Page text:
The Current

The Beaverton's scandalous untrue stories of Canadian history

The Beaverton's authors Luke Field and Alex Huntley's take an alternative look at Canada's past through fake news.

History comes alive when it's full of manufactured, funny facts

On this the 150th anniversary of Confederation, The Beaverton, an online Canadian news satire publication, discovered in their archives a shocking story about Sir John A. Macdonald and his role as the Father of Confederation. (Library and Collections Canada)

Originally published on December 18, 2017.

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DNA tests show that Sir John A. Macdonald really was the Father of Confederation.

The Beaverton also reports Sir John A. Macdonald balanced his budget after returning empties. (Edward Gooch/Getty Images)
That's just one of the stunning untrue facts uncovered from the archives of The Beaverton, an online Canadian news satire publication.

"There was real competition between George-Étienne Cartier, George Brown too and a whole bunch of other men," says Alex Huntley, co-author of the book, The Beaverton presents Glorious and/or Free: The True History of Canada.

"It was a real 19th century Maury Povich situation," says his co-author Luke Field.  "When Cartier found out he wasn't the father, he did a very nice dance."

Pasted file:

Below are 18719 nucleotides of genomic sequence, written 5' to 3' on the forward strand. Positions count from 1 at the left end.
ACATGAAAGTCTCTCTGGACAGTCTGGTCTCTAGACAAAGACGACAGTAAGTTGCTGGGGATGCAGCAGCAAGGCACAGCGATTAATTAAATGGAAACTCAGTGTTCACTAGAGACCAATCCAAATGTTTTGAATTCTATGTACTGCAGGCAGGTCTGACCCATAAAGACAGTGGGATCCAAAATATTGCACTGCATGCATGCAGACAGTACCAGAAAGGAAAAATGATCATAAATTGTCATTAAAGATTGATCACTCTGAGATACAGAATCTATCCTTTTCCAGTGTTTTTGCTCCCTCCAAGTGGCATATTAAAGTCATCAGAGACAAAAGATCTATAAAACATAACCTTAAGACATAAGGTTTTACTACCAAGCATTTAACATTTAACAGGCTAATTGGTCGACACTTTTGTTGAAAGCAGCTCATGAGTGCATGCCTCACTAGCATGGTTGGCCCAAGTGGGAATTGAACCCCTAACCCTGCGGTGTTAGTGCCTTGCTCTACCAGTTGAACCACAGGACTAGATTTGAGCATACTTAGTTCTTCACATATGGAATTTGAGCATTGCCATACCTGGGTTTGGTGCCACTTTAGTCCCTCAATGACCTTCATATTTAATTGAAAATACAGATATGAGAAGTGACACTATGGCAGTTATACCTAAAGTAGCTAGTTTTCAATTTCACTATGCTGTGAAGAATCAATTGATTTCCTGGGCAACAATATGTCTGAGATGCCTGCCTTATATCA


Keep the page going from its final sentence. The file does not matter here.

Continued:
"And sure enough, Sir John A., when he found out took a long, long drink of his flasks of gin," adds Huntley.

The Beaverton's fake news

The shocking bogus story about Sir John A. Macdonald is just one of the many fake scoops that Field and Huntley write about. 

Equally untroubling is what they learned about the doomed Franklin Expedition that disappeared in 1845 while crossing the Arctic in search of the Northwest Passage. 

"One thing we did discover as they set out on their voyage to discover is that they set out with a particular type of crew member in mind and that was, they evaluated crew members based on how competent they were, but also how delicious looking they were," says Field. 

"Because it was very important for when they were stranded that each member they were forced to devour was more tasty than the last."

John Diefenbaker defends his Avro Arrow decision

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The stunning amount of fake news The Beaverton uncovered that didn't shape Canada includes the real reason Prime Minister John Diefenbaker killed the Avro Arrow program in 1959 (it didn't have a cup holder for his coffee mug) to what happened on VE day in Canada in 1945 (an outbreak of oral herpes).

And the most amazing thing is that some of the news articles reprinted in the book were published thousands of years before the invention of the printing press — according to The Beaverton.

Listen to the full conversation near the top of this page.

This segment was produced by The Current's Howard Goldenthal.